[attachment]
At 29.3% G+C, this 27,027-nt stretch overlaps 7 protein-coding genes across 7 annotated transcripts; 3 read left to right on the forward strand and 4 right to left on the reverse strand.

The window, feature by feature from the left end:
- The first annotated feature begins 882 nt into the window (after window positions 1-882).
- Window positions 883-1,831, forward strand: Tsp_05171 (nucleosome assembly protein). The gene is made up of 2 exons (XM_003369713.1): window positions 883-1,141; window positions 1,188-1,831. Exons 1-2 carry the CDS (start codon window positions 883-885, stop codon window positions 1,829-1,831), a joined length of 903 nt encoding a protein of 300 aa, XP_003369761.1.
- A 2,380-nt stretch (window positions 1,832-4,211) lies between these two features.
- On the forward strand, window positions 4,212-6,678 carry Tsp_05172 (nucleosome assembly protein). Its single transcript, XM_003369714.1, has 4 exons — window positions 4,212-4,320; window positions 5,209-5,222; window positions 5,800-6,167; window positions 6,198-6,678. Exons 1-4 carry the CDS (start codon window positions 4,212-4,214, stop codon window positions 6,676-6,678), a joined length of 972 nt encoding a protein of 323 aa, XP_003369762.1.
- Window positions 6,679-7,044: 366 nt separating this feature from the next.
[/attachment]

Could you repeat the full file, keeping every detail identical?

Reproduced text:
At 29.3% G+C, this 27,027-nt stretch overlaps 7 protein-coding genes across 7 annotated transcripts; 3 read left to right on the forward strand and 4 right to left on the reverse strand.

The window, feature by feature from the left end:
- The first annotated feature begins 882 nt into the window (after window positions 1-882).
- Window positions 883-1,831, forward strand: Tsp_05171 (nucleosome assembly protein). The gene is made up of 2 exons (XM_003369713.1): window positions 883-1,141; window positions 1,188-1,831. Exons 1-2 carry the CDS (start codon window positions 883-885, stop codon window positions 1,829-1,831), a joined length of 903 nt encoding a protein of 300 aa, XP_003369761.1.
- A 2,380-nt stretch (window positions 1,832-4,211) lies between these two features.
- On the forward strand, window positions 4,212-6,678 carry Tsp_05172 (nucleosome assembly protein). Its single transcript, XM_003369714.1, has 4 exons — window positions 4,212-4,320; window positions 5,209-5,222; window positions 5,800-6,167; window positions 6,198-6,678. Exons 1-4 carry the CDS (start codon window positions 4,212-4,214, stop codon window positions 6,676-6,678), a joined length of 972 nt encoding a protein of 323 aa, XP_003369762.1.
- Window positions 6,679-7,044: 366 nt separating this feature from the next.